Host: So when He says, “Today I have perfected your religion for you” [Koran 5:3], He is only talking about the “creed.”
Abu Ismail: Yes …
Thus, Abu Ismail interprets Islam as a perfect dictatorship in which only one view is permitted, which happens to be his view. This is not how Islam has functioned historically, at least in modern history. There have been different schools of thought and variations in practice. Of course, there are limits that cannot be transcended, but that’s true of all religions.
Ah — but that brings us to a fascinating point, an understanding of the substructure of what’s going on here. Let me present a thesis:
Islamism, though quite different in its specific precepts, is parallel to Western leftism, and vice-versa. Each system claims to know what is the perfect society coinciding with the demands of God (Islamism) and that of logic and ecology (Western leftism).
The host proclaims freedom in parallel to, say, the U.S. Declaration of Independence:
Host: Allah left it for me to decide as a personal freedom.
The Declaration of Independence speaks of the “Laws of Nature and of Nature’s God” endowing individuals “with certain unalienable Rights … among them are Life, Liberty, and the pursuit of Happiness.”
Patrick Henry said in 1775: “Different men often see the same subject in different lights.” Precisely. But what does it bring when one group has the ability to impose its view on every aspect of society on all others? Liberalism developed in the nineteenth century precisely to reject the ability of an overly strong conservative state, structure, and ideology to do so. Now the same basic problem has returned, albeit with the position of the two sides reversed.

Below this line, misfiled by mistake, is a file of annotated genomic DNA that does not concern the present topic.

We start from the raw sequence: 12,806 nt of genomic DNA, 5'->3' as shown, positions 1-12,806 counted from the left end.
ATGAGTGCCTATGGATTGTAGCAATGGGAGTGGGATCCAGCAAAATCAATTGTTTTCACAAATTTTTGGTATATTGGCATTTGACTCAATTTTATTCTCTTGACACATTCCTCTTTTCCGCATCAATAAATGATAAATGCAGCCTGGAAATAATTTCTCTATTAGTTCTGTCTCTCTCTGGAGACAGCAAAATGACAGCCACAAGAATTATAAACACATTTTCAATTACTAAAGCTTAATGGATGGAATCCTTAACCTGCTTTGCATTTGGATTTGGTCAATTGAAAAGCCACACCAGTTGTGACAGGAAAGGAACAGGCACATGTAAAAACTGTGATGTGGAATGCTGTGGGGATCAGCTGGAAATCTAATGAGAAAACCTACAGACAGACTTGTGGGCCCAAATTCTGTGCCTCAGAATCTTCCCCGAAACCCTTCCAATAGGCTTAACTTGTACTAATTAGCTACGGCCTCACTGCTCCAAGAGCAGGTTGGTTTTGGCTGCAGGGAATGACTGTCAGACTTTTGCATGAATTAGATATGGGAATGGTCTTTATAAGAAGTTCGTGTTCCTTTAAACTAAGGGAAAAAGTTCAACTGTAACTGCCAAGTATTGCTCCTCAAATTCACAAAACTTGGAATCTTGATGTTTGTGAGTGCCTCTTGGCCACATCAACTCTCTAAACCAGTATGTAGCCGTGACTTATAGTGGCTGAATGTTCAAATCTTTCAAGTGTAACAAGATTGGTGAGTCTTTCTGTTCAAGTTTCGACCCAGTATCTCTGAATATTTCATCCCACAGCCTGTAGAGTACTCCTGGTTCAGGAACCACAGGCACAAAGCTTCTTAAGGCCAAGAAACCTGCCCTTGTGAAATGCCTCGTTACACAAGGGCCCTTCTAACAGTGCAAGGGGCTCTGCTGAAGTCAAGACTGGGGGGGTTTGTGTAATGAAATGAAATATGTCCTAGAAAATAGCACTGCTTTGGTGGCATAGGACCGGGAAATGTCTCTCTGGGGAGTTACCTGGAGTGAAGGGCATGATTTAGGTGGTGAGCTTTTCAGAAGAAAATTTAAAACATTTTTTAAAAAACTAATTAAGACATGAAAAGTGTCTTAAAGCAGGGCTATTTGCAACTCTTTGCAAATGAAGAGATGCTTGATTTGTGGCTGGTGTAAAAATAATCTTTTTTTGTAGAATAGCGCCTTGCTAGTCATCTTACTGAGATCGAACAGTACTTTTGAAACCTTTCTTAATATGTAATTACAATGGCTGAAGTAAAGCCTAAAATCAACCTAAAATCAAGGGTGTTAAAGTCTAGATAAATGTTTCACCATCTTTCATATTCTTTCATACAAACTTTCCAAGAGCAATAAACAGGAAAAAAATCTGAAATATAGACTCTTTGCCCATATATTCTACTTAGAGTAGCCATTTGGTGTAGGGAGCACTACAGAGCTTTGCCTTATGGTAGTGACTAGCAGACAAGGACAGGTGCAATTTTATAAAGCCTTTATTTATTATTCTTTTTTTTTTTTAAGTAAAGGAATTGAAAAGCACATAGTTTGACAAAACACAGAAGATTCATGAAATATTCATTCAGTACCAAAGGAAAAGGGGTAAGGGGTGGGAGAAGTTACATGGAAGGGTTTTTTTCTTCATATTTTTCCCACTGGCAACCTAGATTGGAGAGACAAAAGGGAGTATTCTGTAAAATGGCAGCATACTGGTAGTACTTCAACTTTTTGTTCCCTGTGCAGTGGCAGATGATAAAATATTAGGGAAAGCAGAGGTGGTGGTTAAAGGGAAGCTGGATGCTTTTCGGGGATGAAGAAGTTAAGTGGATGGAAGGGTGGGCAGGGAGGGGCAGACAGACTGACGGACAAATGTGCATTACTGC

The two top-down systems of our era — the far left in the West, Islamism in the “east” — say, respectively: God or logic and nature tell you what precisely what you must do. I am the proper interpreter of those sources of Correctness. I’m going to make you do these things — to obey Allah or save the planet or live a healthy life, etc — or else.
And the opposing view is: No, God and the nature of the world have given us freedom within wide but reasonable boundaries.
This basic dichotomy is found in the West, among Muslims, and everywhere in the world. The problem is, however, how many people support each side in 2012. That’s where the difference between the West and the Muslim-majority lands today, but a few centuries ago the West and Christianity was where Muslims are today. And who knows, depending on future elections, perhaps there is some parallelism here, too.
Now listen to Abu Ismail’s superb summary of the system he envisions, with a built-in Catch-22: